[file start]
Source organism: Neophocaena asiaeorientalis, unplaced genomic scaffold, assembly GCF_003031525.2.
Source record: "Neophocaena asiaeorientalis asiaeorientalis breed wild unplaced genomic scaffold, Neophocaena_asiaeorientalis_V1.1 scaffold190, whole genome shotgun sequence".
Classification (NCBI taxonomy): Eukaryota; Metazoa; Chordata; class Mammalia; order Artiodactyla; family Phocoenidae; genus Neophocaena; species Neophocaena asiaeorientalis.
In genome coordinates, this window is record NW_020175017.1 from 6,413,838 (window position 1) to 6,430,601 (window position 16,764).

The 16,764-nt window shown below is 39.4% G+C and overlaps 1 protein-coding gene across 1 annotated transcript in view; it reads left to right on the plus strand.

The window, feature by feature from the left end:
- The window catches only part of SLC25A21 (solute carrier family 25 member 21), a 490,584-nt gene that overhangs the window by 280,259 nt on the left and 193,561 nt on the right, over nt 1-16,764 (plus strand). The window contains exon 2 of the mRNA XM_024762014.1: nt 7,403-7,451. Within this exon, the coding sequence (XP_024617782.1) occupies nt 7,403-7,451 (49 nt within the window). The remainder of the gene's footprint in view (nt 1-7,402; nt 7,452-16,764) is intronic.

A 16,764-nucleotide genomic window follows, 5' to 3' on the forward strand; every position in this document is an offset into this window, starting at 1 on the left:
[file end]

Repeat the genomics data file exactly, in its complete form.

Source organism: Neophocaena asiaeorientalis, unplaced genomic scaffold, assembly GCF_003031525.2.
Source record: "Neophocaena asiaeorientalis asiaeorientalis breed wild unplaced genomic scaffold, Neophocaena_asiaeorientalis_V1.1 scaffold190, whole genome shotgun sequence".
Classification (NCBI taxonomy): Eukaryota; Metazoa; Chordata; class Mammalia; order Artiodactyla; family Phocoenidae; genus Neophocaena; species Neophocaena asiaeorientalis.
In genome coordinates, this window is record NW_020175017.1 from 6,413,838 (window position 1) to 6,430,601 (window position 16,764).

The 16,764-nt window shown below is 39.4% G+C and overlaps 1 protein-coding gene across 1 annotated transcript in view; it reads left to right on the plus strand.

The window, feature by feature from the left end:
- The window catches only part of SLC25A21 (solute carrier family 25 member 21), a 490,584-nt gene that overhangs the window by 280,259 nt on the left and 193,561 nt on the right, over nt 1-16,764 (plus strand). The window contains exon 2 of the mRNA XM_024762014.1: nt 7,403-7,451. Within this exon, the coding sequence (XP_024617782.1) occupies nt 7,403-7,451 (49 nt within the window). The remainder of the gene's footprint in view (nt 1-7,402; nt 7,452-16,764) is intronic.

A 16,764-nucleotide genomic window follows, 5' to 3' on the forward strand; every position in this document is an offset into this window, starting at 1 on the left: